The House passed a US$7.8-billion emergency spending bill Wednesday to fund the US Government’s response to the coronavirus outbreak. The Senate will vote on the measure later this week and send it to President Donald Trump for his signature.
The bipartisan Bill, passed 415-2, is more than triple the amount Trump last week proposed spending to deal with the virus. In addition to US$7.8 billion that would be appropriated, the measure waives restrictions on a Medicare telehealth programme to let recipients get remote care at an estimated cost of US$500 million.
Vice-President Mike Pence said Wednesday at a meeting with House Democrats that the Administration supports the spending bill, lawmakers said. There are more than 100 cases of coronavirus infection in the US, Pence said earlier, and 11 people have died. Total cases globally have topped 93,000.
The Bill, H.R. 6074, would reimburse state and local governments for the cost of preparing for and fighting the virus. It includes US$3.1 billion to stockpile medical supplies and US$300 million for government purchases of tests, vaccines and therapies to ensure that the poor have access.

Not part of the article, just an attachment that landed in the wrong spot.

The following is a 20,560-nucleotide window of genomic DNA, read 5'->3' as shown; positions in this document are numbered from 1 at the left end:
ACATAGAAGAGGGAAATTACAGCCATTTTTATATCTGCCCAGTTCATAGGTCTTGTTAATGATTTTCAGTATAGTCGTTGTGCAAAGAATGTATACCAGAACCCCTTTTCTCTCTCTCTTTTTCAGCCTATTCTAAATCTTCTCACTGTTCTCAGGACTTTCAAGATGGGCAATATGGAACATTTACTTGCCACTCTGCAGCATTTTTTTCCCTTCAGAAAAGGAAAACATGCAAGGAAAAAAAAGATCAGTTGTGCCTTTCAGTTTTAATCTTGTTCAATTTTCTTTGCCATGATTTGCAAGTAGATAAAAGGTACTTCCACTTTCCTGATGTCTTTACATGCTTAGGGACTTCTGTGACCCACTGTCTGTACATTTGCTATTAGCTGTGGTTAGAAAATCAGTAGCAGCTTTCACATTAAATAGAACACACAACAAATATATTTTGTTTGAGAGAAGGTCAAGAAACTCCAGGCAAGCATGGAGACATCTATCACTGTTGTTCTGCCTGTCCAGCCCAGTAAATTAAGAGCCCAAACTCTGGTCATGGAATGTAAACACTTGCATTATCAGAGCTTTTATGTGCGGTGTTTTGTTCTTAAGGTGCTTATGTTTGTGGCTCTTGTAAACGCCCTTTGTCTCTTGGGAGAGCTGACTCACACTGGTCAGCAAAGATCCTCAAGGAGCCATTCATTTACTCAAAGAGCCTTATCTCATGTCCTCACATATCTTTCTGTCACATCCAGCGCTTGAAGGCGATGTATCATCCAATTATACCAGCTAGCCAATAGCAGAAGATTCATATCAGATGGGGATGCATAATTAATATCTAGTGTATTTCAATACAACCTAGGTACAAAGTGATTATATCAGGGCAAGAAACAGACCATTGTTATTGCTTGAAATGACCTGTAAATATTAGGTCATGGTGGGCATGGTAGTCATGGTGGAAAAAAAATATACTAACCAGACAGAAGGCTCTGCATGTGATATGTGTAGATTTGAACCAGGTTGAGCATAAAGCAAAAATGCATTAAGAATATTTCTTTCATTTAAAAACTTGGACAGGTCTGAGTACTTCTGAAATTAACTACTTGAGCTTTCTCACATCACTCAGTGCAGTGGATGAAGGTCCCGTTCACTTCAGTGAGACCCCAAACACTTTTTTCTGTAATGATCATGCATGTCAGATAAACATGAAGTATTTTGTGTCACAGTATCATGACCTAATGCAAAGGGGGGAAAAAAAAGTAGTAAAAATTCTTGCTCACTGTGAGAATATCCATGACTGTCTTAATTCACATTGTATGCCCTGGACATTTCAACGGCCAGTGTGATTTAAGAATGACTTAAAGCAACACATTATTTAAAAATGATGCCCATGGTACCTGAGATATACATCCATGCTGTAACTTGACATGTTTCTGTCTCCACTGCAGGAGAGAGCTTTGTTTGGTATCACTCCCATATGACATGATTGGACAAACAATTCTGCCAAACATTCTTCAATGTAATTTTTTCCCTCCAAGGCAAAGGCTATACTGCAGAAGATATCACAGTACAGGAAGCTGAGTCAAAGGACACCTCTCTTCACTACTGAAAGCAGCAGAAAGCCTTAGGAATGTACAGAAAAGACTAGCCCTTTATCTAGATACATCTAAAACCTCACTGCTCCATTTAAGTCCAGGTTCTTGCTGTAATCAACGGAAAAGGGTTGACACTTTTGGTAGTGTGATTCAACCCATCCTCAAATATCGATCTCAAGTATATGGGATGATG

Republicans Ken Buck of Colorado and Andy Biggs of Arizona voted against the measure.
Lawmakers spent much of this week haggling over how to ensure that a coronavirus vaccine is affordable for Americans. The Bill seeks to ensure that the federal government pays a fair price for vaccines, and it allows the Health and Human Services secretary to regulate the commercial price. Democrats had initially sought a stricter price cap.
A group of House Democrats met with executives from Sanofi, Merck & Co, Takeda Pharmaceutical Co, and GlaxoSmithKline Plc on Wednesday and were told it could take as long as two years to develop a coronavirus vaccine.
Another US$1.25 billion will be directed to combatting the spread of the virus overseas and there is $US1 billion in loan subsidies to provide US$7 billion in low-interest loans to small businesses.
Republicans put the cost of the final measure at US$7.8 billion, while Democrats also counted the US$500 million in Medicare funds to make a total of US$8.3 billion.
Trump originally asked for US$1.25 billion in new funds along with permission to take another US$1.25 billion from other government social and health programmes, though he said he would welcome whatever spending Congress approves.
“This should not be about politics; this is about doing our job to protect the American people from a potential pandemic,” Senate Appropriations Chairman Richard Shelby, an Alabama Republican, said in a statement. “We worked together to craft an aggressive and comprehensive response that provides the resources the experts say they need to combat this crisis.”
The money in the spending bill won’t be taken from any other existing government funds, and lawmakers added provisions to prevent Trump from using the new funds for other projects such as his southern border wall. Lawmakers have said that additional money may be needed later to combat the coronavirus.